Letter to the Editor: We must all start to make the permanent shift toward safer, more sustainable energy

To the Editor:

Following the natural gas outage that left Aquidneck Island in the cold for a week in 2019, National Grid proposed the liquefied natural gas storage facility on Old Mill Lane in Portsmouth as a temporary measure to protect our island from outages during peak winter demand. When presented with options for reducing the risk of future outages, the municipalities of Aquidneck Island made it clear that the facility on Old Mill Lane was not the preferred option.

Since then, scientists have issued even more dire warnings about the rate at which we are warming our climate with fossil fuel consumption (including fracked gas) and carbon output. The preferred solution is to create opportunity for customers to transition to cleaner alternatives and away from their reliance on fossil fuels.

Now, as so often happens with temporary solutions with higher risks but lower costs, this stopgap measure is being floated by the utility — Rhode Island Energy (RIE) — as a permanent installation. A residential neighborhood, where families live and play, however, is no place for a dangerous and noisy liquified natural gas facility.

Along with neighbors and many other leaders on the island, we stand firmly against the Energy Facility Siting Board granting permanent siting of this facility – especially because frequent periodic assessments and proof of efforts to reduce the demand for gas on the island have not been and may not be required. Moreover, allowing RIE to keep this facility permanently in place will not help us meet the carbon reduction goals of the RI Act on Climate.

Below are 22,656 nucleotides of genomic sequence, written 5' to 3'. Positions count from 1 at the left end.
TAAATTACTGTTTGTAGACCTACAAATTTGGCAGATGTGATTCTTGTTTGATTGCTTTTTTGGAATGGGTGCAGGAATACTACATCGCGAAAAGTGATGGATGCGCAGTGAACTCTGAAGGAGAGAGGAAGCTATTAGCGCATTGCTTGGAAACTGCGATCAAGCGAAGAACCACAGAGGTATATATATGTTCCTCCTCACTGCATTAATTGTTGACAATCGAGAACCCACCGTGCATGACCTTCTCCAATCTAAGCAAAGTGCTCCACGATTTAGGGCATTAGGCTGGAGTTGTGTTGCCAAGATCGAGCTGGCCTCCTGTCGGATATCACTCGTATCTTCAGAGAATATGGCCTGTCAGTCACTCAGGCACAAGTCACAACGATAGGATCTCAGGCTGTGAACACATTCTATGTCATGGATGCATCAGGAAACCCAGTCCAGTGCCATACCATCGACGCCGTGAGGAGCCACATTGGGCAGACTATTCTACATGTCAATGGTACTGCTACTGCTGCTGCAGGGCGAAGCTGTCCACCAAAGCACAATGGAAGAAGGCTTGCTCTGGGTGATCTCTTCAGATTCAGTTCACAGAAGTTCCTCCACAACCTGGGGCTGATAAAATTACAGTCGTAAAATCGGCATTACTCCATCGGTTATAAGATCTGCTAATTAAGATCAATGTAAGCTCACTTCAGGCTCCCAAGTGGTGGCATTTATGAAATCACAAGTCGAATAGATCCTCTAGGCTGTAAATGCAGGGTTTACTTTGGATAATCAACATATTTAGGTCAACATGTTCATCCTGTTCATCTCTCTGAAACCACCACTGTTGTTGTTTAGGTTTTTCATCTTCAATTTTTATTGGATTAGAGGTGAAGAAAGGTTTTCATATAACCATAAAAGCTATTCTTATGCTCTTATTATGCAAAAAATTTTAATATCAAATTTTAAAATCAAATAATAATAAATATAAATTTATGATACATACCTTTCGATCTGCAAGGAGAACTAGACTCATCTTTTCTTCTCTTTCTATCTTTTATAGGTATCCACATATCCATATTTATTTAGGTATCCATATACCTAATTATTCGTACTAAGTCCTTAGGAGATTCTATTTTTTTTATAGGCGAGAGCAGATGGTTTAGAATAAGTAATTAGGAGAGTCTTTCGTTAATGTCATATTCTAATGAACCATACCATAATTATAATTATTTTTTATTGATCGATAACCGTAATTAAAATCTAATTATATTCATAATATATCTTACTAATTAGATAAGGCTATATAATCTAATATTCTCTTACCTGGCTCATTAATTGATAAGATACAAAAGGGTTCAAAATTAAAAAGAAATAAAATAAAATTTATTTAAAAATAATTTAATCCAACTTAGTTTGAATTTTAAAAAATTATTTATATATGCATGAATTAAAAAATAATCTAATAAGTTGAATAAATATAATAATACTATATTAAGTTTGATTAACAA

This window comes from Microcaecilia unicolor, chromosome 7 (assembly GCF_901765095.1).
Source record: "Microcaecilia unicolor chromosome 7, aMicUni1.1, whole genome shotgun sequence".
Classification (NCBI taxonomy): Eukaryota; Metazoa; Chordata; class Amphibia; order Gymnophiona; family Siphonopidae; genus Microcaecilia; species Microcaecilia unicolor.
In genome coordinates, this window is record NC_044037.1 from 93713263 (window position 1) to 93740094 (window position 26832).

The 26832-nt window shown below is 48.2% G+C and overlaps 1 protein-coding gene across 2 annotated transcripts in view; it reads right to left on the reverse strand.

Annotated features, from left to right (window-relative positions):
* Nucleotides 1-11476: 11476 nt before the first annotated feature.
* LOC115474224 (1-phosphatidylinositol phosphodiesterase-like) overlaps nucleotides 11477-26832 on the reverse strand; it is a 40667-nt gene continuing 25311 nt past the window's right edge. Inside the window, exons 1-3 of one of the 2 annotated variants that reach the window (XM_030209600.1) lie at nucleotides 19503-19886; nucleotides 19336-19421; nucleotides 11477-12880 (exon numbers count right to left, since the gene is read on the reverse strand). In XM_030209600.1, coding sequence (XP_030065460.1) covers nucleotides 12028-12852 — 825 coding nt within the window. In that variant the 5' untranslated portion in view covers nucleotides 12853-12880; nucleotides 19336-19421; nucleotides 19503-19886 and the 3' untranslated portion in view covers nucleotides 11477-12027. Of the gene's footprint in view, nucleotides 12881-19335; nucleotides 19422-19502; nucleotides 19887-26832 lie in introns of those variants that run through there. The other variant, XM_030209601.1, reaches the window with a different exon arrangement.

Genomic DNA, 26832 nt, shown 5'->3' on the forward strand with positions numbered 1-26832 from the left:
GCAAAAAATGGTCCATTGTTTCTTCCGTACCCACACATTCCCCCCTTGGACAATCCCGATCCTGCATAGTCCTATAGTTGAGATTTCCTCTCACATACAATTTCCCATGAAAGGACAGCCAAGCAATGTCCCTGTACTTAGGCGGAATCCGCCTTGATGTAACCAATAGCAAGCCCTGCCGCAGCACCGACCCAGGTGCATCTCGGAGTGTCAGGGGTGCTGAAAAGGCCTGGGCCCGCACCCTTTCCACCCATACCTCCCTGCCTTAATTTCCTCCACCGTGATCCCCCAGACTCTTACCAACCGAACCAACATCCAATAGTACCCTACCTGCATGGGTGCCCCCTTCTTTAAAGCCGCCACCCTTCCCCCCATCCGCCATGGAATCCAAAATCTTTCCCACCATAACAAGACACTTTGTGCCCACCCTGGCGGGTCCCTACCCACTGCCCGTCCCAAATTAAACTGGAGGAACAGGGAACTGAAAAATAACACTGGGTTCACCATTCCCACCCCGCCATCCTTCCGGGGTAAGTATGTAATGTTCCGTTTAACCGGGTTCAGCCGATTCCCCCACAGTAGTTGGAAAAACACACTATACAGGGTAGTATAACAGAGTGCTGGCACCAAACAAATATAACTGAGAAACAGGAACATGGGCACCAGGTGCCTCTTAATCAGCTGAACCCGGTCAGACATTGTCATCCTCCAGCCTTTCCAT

The long-term solution, which has been before the utility since the gas outage, should have been greater investment in cleaner energy alternatives. Yet, RIE is apparently not pursuing a concerted, dedicated effort to move away from gas and oil heating and press for more energy-efficient buildings.

The bottom line is that all available options involve cost, sacrifice or risk to some portion of our population, but the neighbors of this facility should not be asked to bear all of these. We must all start to make the permanent shift toward safer, more sustainable energy, or we will doom ourselves and future generations to increasing catastrophic rising sea levels and dangerous weather events.

-Rep. Terri Cortvriend (D-Dist. 72, Portsmouth, Middletown), Rep. Michelle E. McGaw (D-Dist. 71, Portsmouth, Tiverton, Little Compton) and Sen. Linda Ujifusa (D-Dist. 11, Portsmouth, Bristol)




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